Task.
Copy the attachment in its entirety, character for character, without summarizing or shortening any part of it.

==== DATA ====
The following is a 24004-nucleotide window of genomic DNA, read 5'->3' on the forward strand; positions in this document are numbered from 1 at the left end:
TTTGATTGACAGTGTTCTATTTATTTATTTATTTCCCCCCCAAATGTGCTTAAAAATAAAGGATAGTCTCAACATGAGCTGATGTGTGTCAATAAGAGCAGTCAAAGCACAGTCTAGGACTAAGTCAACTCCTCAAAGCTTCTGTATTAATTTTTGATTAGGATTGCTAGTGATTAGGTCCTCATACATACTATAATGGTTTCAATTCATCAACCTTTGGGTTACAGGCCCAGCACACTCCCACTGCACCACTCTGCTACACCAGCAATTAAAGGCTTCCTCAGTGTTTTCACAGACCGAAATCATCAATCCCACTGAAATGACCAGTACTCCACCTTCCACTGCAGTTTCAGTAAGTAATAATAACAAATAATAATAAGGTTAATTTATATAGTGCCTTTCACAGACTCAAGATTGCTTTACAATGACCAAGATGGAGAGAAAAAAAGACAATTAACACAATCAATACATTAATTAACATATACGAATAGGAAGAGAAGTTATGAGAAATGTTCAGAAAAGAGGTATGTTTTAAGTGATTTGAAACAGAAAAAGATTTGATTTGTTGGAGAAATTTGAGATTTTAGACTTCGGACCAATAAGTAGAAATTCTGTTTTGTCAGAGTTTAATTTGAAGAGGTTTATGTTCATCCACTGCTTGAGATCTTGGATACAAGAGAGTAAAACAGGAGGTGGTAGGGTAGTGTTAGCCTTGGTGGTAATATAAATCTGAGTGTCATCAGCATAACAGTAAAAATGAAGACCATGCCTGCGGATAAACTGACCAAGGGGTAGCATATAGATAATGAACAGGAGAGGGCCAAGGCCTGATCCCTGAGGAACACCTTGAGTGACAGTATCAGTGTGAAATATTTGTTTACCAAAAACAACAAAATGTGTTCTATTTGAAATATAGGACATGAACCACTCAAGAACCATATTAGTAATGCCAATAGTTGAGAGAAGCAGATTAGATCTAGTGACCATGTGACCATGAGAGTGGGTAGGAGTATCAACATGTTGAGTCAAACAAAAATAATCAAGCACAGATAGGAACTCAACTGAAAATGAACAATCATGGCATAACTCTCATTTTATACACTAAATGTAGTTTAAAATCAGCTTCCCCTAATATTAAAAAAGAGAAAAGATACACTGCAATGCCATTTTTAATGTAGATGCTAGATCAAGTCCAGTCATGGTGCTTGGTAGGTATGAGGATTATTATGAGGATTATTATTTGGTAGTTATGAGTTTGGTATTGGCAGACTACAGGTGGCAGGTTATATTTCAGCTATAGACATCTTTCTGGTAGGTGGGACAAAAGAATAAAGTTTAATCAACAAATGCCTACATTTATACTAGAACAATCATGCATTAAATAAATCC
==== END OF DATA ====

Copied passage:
The following is a 24004-nucleotide window of genomic DNA, read 5'->3' on the forward strand; positions in this document are numbered from 1 at the left end:
TTTGATTGACAGTGTTCTATTTATTTATTTATTTCCCCCCCAAATGTGCTTAAAAATAAAGGATAGTCTCAACATGAGCTGATGTGTGTCAATAAGAGCAGTCAAAGCACAGTCTAGGACTAAGTCAACTCCTCAAAGCTTCTGTATTAATTTTTGATTAGGATTGCTAGTGATTAGGTCCTCATACATACTATAATGGTTTCAATTCATCAACCTTTGGGTTACAGGCCCAGCACACTCCCACTGCACCACTCTGCTACACCAGCAATTAAAGGCTTCCTCAGTGTTTTCACAGACCGAAATCATCAATCCCACTGAAATGACCAGTACTCCACCTTCCACTGCAGTTTCAGTAAGTAATAATAACAAATAATAATAAGGTTAATTTATATAGTGCCTTTCACAGACTCAAGATTGCTTTACAATGACCAAGATGGAGAGAAAAAAAGACAATTAACACAATCAATACATTAATTAACATATACGAATAGGAAGAGAAGTTATGAGAAATGTTCAGAAAAGAGGTATGTTTTAAGTGATTTGAAACAGAAAAAGATTTGATTTGTTGGAGAAATTTGAGATTTTAGACTTCGGACCAATAAGTAGAAATTCTGTTTTGTCAGAGTTTAATTTGAAGAGGTTTATGTTCATCCACTGCTTGAGATCTTGGATACAAGAGAGTAAAACAGGAGGTGGTAGGGTAGTGTTAGCCTTGGTGGTAATATAAATCTGAGTGTCATCAGCATAACAGTAAAAATGAAGACCATGCCTGCGGATAAACTGACCAAGGGGTAGCATATAGATAATGAACAGGAGAGGGCCAAGGCCTGATCCCTGAGGAACACCTTGAGTGACAGTATCAGTGTGAAATATTTGTTTACCAAAAACAACAAAATGTGTTCTATTTGAAATATAGGACATGAACCACTCAAGAACCATATTAGTAATGCCAATAGTTGAGAGAAGCAGATTAGATCTAGTGACCATGTGACCATGAGAGTGGGTAGGAGTATCAACATGTTGAGTCAAACAAAAATAATCAAGCACAGATAGGAACTCAACTGAAAATGAACAATCATGGCATAACTCTCATTTTATACACTAAATGTAGTTTAAAATCAGCTTCCCCTAATATTAAAAAAGAGAAAAGATACACTGCAATGCCATTTTTAATGTAGATGCTAGATCAAGTCCAGTCATGGTGCTTGGTAGGTATGAGGATTATTATGAGGATTATTATTTGGTAGTTATGAGTTTGGTATTGGCAGACTACAGGTGGCAGGTTATATTTCAGCTATAGACATCTTTCTGGTAGGTGGGACAAAAGAATAAAGTTTAATCAACAAATGCCTACATTTATACTAGAACAATCATGCATTAAATAAATCC